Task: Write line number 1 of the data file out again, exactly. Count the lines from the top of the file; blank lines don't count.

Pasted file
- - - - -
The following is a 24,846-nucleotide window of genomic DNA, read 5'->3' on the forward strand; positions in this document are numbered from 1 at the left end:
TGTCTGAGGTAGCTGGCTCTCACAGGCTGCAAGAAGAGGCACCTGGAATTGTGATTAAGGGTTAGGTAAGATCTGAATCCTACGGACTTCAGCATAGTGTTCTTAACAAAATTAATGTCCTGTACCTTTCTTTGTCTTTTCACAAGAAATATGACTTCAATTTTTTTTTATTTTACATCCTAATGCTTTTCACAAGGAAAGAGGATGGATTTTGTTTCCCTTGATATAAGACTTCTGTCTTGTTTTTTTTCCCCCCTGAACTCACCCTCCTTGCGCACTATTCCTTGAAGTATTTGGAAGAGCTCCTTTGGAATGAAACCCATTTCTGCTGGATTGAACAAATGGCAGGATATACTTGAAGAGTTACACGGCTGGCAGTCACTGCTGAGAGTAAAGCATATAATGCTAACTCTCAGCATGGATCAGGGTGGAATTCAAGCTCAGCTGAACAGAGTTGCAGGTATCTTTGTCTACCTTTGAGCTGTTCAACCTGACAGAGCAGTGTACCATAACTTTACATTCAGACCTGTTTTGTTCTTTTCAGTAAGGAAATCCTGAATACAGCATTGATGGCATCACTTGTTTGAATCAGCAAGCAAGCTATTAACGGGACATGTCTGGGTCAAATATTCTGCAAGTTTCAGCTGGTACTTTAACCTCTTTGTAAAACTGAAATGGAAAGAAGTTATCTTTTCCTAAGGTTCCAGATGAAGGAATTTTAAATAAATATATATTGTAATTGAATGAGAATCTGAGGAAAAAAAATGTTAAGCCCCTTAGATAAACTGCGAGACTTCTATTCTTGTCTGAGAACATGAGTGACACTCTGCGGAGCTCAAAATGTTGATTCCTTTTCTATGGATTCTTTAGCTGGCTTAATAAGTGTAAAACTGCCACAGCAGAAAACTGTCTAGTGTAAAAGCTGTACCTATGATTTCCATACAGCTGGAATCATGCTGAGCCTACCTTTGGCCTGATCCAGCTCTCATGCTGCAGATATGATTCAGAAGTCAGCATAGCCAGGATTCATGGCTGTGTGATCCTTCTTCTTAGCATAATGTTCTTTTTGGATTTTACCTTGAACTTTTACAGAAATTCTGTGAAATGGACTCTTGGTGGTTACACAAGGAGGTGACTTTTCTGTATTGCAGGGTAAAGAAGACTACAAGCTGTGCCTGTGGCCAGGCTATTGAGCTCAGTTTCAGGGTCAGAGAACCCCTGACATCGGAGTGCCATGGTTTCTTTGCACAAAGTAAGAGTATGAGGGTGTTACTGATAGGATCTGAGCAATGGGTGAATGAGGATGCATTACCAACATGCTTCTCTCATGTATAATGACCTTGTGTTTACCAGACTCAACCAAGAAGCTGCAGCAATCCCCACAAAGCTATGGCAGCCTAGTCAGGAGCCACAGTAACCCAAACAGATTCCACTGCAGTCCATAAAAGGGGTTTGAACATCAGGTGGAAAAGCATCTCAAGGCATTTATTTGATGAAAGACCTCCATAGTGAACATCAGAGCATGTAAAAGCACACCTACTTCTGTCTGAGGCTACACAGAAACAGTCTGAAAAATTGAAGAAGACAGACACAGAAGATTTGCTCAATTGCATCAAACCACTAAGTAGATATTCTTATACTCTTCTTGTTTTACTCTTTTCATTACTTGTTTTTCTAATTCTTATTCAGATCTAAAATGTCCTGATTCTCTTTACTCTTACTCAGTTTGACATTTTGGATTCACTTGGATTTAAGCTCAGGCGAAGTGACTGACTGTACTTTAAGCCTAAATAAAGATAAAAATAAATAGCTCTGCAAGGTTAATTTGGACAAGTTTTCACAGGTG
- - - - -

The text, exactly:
The following is a 24,846-nucleotide window of genomic DNA, read 5'->3' on the forward strand; positions in this document are numbered from 1 at the left end: